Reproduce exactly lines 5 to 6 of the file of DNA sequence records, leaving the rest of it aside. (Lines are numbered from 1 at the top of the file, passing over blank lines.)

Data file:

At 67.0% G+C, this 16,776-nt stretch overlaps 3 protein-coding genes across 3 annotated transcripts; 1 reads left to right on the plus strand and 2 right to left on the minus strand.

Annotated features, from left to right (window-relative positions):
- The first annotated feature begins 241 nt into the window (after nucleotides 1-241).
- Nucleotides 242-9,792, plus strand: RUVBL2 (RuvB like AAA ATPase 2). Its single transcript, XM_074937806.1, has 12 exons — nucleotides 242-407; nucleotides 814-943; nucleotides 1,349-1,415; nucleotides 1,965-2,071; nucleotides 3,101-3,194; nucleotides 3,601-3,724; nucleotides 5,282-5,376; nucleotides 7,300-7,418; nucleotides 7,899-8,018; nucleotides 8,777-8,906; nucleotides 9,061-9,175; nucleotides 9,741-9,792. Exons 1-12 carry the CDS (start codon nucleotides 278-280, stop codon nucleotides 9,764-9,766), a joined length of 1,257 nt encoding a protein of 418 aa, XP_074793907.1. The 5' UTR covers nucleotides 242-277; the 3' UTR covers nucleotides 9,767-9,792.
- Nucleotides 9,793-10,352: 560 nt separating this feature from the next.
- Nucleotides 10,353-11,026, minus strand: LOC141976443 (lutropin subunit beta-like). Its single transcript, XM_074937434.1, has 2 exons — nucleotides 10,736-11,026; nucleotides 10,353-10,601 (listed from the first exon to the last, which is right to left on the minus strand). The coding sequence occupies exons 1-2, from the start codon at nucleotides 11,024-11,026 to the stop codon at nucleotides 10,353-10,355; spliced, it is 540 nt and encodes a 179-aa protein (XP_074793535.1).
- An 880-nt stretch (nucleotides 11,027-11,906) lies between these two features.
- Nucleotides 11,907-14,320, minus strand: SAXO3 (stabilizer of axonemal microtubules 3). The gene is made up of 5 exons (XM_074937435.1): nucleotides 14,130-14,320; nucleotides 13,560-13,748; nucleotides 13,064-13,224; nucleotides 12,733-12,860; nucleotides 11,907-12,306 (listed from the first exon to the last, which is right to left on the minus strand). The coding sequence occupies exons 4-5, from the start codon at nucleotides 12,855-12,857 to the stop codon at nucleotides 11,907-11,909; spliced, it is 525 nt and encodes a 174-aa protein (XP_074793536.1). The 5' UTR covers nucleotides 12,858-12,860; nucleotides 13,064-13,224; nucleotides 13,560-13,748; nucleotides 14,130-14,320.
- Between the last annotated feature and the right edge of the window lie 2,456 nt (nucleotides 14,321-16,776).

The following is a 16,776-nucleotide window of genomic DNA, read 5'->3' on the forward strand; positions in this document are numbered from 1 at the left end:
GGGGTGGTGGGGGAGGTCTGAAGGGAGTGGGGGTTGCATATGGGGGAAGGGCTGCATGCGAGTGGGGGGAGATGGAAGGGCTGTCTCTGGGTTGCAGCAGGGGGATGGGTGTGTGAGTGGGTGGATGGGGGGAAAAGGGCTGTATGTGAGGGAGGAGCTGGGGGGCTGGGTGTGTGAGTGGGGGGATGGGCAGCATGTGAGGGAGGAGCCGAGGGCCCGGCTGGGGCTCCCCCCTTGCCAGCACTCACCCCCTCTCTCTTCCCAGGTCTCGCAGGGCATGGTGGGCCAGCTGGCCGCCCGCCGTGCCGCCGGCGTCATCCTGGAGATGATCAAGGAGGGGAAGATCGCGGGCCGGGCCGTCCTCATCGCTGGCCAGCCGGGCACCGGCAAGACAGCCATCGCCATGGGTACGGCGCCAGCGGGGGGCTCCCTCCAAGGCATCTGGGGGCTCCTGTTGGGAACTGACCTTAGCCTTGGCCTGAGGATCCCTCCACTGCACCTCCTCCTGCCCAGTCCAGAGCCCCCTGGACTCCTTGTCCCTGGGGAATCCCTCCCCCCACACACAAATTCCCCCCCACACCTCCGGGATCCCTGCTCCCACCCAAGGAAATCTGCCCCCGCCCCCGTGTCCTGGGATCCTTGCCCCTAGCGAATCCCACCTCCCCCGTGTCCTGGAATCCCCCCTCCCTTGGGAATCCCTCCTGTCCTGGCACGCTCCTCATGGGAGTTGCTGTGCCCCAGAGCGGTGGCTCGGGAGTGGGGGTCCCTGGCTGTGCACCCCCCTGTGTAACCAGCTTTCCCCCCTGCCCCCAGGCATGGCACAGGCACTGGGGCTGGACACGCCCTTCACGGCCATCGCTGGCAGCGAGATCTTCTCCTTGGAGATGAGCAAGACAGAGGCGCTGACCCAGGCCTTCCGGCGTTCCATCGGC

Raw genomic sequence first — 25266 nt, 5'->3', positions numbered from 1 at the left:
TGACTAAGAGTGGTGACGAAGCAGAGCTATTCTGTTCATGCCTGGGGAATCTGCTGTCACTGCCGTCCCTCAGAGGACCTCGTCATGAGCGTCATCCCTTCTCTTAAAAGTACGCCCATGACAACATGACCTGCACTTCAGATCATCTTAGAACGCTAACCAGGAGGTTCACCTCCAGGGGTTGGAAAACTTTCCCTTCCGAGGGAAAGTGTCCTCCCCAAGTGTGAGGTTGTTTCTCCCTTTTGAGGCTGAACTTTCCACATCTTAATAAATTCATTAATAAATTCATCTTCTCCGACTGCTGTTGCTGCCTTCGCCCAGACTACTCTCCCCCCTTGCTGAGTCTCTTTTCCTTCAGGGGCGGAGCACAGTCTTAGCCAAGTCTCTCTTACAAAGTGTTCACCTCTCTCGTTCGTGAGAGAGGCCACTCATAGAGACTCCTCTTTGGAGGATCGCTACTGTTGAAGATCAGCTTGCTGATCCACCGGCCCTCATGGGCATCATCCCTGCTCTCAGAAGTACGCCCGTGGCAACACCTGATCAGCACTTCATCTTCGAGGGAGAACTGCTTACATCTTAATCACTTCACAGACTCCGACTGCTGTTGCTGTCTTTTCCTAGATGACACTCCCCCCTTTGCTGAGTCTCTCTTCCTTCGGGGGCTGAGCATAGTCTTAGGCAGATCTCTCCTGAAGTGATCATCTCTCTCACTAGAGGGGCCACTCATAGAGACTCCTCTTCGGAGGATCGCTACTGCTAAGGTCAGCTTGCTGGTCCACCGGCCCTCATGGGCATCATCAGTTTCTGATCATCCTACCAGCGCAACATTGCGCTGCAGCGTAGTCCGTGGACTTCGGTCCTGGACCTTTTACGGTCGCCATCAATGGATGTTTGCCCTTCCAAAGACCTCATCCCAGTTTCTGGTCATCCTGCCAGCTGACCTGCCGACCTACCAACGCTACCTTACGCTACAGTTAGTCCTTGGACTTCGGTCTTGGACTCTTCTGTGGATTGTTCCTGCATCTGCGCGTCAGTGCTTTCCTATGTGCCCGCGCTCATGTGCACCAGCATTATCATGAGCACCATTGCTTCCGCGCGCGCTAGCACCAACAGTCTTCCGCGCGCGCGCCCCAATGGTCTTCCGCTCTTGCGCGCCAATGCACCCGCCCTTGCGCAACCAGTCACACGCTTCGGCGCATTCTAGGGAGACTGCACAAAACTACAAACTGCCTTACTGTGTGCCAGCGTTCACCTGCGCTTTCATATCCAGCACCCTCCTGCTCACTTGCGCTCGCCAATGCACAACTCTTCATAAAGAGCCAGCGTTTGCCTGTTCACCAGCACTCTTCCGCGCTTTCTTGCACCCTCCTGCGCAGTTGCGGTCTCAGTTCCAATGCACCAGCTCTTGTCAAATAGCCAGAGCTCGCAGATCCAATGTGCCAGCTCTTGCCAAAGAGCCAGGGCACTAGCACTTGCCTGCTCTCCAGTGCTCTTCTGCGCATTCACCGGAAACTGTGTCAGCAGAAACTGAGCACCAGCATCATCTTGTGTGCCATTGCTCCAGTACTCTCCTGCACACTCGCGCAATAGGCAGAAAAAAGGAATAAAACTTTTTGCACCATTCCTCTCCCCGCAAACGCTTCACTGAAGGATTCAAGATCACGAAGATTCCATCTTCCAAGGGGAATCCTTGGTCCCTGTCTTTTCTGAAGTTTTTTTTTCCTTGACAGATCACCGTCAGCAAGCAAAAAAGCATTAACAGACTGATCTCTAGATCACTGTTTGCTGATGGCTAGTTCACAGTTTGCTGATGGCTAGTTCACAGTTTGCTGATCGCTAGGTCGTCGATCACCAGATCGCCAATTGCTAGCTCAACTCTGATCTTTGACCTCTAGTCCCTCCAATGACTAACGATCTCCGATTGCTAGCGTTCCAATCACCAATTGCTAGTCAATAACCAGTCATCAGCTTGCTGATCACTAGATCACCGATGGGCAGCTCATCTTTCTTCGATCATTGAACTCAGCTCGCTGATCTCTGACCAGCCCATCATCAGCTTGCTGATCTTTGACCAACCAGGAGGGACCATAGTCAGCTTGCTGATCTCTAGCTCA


- Nucleotides 9,793-10,352: 560 nt separating this feature from the next.
- Nucleotides 10,353-11,026, minus strand: LOC141976443 (lutropin subunit beta-like). Its single transcript, XM_074937434.1, has 2 exons — nucleotides 10,736-11,026; nucleotides 10,353-10,601 (listed from the first exon to the last, which is right to left on the minus strand). The coding sequence occupies exons 1-2, from the start codon at nucleotides 11,024-11,026 to the stop codon at nucleotides 10,353-10,355; spliced, it is 540 nt and encodes a 179-aa protein (XP_074793535.1).